To explain: Kestrel is looking for Hawk, but doesn’t know who Hawk really is, but has a rough idea of what Hawk’s secret identity looks like. So he’s been kidnapping young men who fit Hank Hall’s description. Kestrel does know that if the person says the name “Hawk,” he would automatically transform into Hawk if he really was Hawk (did I just type that?). So when the kid said, “I’m not Hawk!” and didn’t transform, Kestrel immediately knew he had the wrong man.

Xum

So instead of watching an artist grow, develop and hone his skill over a five day period, we are going to have five days of an artist getting progressively worse?

Seriously, I do think that Liefeld had real potential when he started out. Perhaps if he had taken the time to improve and develop, he might have eventually become really good. We’ve certainly seen that with several other individuals in Year of the Artist. Mike Deodato Jr immediately comes to mind. Unfortunately, as others have observed, Liefeld got too big too fast, and lost any incentive to refine his craft.

Another really ‘interesting’ one to do would be Greg Land. His earlier stuff on titles like Birds Of Prey is so completely different from the later work he is infamous for that the progression would be very interesting to follow.

tom: Sorry!

I don’t know how long Liefeld has lasted on a title. He had deadline issues by #5 of Hawk and Dove, so he was slow in the beginning of his career!

Xum: That’s just crazy. I should have realized that, because Hank says “Hawk” later in the book and becomes Hawk. it’s still insane.

Ben: I knew I’d do some artists that didn’t improve. I’m not sure if I’ll get to some of them, but I really wanted to do Liefeld, because he really does fascinate me.

Ryan: I might do Land, actually. I’m not sure I have enough of his early, pre-tracing stuff, but I have some, so I’ll have to check.

I find it kind of hard to believe that the anatomy in these panels were drawn by the same person as the ones in x-force #1…
Inkers aren’t supposed to redraw from scratch, are they?

Liefeld.. at his beginnings.. nice art, but largely helped on H&D by K.Kesel.. wich his mostly the artist there (compare the art to what kesel inked around that time, and some short he drew)

Up to the first issues of New Mutants, the art is readable (with Dzon inking) with the X Cross over (Mutant Agenda) Liefeld began to draw like Liefeld…

Really great analysis here, Greg.

In an article about an artist who is notoriously known for his repetetiveness it is nice to see that critical voices fall into the same trap and mention ‘look no feet’ in the first line.
I digress, back to Liefeld. What I enjoy about his work is the energy he brings into it. Fight scenes are really his strength. What I dislike is his, I am very blunt here, laziness when it comes to backgrounds or developing his work.

D C: Thanks!

Early Liefeld is so depressing to see, because he really did have talent. His art had a great natural dynamism and he was well on his way to being one of the greats. But people started praising him in such a way that he got lazy and his flaws magnified while his popularity grew. And now he’s even lost the dynamism that made his early work so fun and eye catching.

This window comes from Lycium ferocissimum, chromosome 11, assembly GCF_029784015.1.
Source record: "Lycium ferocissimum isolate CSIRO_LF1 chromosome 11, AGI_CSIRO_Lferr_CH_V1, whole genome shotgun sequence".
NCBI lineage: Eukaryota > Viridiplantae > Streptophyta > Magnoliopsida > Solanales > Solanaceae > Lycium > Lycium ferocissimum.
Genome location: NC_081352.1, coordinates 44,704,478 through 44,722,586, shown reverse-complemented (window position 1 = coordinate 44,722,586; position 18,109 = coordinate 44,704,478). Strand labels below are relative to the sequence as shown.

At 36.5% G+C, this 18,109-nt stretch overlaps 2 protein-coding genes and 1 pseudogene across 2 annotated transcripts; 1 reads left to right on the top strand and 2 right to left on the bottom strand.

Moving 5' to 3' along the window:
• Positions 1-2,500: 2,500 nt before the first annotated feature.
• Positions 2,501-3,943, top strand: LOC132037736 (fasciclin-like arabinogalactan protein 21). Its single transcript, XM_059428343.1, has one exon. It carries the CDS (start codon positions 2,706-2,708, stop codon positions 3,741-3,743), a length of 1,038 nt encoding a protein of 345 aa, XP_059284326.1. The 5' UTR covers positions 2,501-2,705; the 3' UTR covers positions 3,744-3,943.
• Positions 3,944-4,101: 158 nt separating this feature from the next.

This is the only work of Liefeld’s that I will defend, even if Kesel did do some substantial finishing. It’s laid out well, the forms are good, and overall, it’s a nice bit of art.

Stephen Conway

July 13, 2014 at 9:40 am

I remember reading somewhere that Kesel and one of the DC editors tried to get Liefeld to stay at DC and develop more as they recognised his talent and potential, but at the time Marvel had a higher page rate so he skipped across town and, for good or for ill, history was made.

There’s definitely some quality to the work here. The storytelling is reasonably clear, the anatomy is quite sound and Liefeld throws in some nice facial expressions. There are some Liefeld-isms too, though. He blocks out feet in about half the panels in the Secret Origins story, and I’m not sure how possible the pose is where Dawn falls over in the 4th panel in the last page.

Still, it’s a shame t see how downhill he’s gone since.

The panel w/Nightshade “creeping” (second page, sixth panel) has her in a pose that you see a lot in Art Adams comics. I wonder if at first Leifeld was so true to the source material that he seemed more advanced than he actually was. Or maybe the deadlines were looser, which allowed him to find a reference from another comic and base a new drawing on it. But yeah, this looks like the work of a promising newcomer in need of a couple more years of study. It takes time to learn perspective, and to develop a repertoire of poses and shots that will carry you through a monthly gig. Liefeld… Victim of his own success?

I am coming here too late, but would like to add some information about the villain Kestrel and the kidnapped man. Hawk and Dove are human agents of the forces of Chaos and Order, and Kestrel was cotacted by a faction of Chaos which wants to employ Hawk’s powers for their own purposes. He had a vision of his face and, in order to find him, the Chaos Lords gave Kestrel the ability to trigger Hawk’s transformation by saying his (Hawk’s, not Kestrel’s) code name if the true Hawk is near (yes, Mr. Xum, I also said that!).

And, indeed, just saying their heroic names doesn’t make them change: they need to say them _and_ be mentally wishing the transformation to occur.

I hope that was of some help. Thanks for the attention!

Ivan: Thanks for the info! I love comic-book explanations without context, because they sound so ridiculous! :)